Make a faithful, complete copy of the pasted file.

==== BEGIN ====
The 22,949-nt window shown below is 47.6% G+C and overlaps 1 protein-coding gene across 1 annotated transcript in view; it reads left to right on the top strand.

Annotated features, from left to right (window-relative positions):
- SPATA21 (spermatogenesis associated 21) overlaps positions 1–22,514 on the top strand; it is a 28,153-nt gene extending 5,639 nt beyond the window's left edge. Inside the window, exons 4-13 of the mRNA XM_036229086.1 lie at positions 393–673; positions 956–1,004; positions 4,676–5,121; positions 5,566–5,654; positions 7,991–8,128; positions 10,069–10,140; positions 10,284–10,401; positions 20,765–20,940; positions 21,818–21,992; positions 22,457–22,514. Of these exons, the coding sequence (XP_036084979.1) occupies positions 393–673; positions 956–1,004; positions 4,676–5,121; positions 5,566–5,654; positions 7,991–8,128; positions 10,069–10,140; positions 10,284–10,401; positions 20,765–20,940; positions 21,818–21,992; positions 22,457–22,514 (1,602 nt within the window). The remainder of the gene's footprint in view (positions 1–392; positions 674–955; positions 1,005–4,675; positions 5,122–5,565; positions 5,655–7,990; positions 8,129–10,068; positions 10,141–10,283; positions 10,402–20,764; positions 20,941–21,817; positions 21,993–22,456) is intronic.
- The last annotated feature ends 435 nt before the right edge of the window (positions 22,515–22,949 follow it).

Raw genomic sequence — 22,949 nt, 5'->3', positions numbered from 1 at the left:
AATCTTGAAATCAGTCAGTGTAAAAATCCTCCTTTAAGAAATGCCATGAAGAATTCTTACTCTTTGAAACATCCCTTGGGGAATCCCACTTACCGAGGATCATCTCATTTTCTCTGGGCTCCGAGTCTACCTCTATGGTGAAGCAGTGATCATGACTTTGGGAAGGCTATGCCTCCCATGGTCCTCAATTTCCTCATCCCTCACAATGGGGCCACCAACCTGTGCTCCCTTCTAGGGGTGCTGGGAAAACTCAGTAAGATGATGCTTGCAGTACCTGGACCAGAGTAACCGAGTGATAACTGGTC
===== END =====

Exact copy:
The 22,949-nt window shown below is 47.6% G+C and overlaps 1 protein-coding gene across 1 annotated transcript in view; it reads left to right on the top strand.

Annotated features, from left to right (window-relative positions):
- SPATA21 (spermatogenesis associated 21) overlaps positions 1–22,514 on the top strand; it is a 28,153-nt gene extending 5,639 nt beyond the window's left edge. Inside the window, exons 4-13 of the mRNA XM_036229086.1 lie at positions 393–673; positions 956–1,004; positions 4,676–5,121; positions 5,566–5,654; positions 7,991–8,128; positions 10,069–10,140; positions 10,284–10,401; positions 20,765–20,940; positions 21,818–21,992; positions 22,457–22,514. Of these exons, the coding sequence (XP_036084979.1) occupies positions 393–673; positions 956–1,004; positions 4,676–5,121; positions 5,566–5,654; positions 7,991–8,128; positions 10,069–10,140; positions 10,284–10,401; positions 20,765–20,940; positions 21,818–21,992; positions 22,457–22,514 (1,602 nt within the window). The remainder of the gene's footprint in view (positions 1–392; positions 674–955; positions 1,005–4,675; positions 5,122–5,565; positions 5,655–7,990; positions 8,129–10,068; positions 10,141–10,283; positions 10,402–20,764; positions 20,941–21,817; positions 21,993–22,456) is intronic.
- The last annotated feature ends 435 nt before the right edge of the window (positions 22,515–22,949 follow it).

Raw genomic sequence — 22,949 nt, 5'->3', positions numbered from 1 at the left:
AATCTTGAAATCAGTCAGTGTAAAAATCCTCCTTTAAGAAATGCCATGAAGAATTCTTACTCTTTGAAACATCCCTTGGGGAATCCCACTTACCGAGGATCATCTCATTTTCTCTGGGCTCCGAGTCTACCTCTATGGTGAAGCAGTGATCATGACTTTGGGAAGGCTATGCCTCCCATGGTCCTCAATTTCCTCATCCCTCACAATGGGGCCACCAACCTGTGCTCCCTTCTAGGGGTGCTGGGAAAACTCAGTAAGATGATGCTTGCAGTACCTGGACCAGAGTAACCGAGTGATAACTGGTC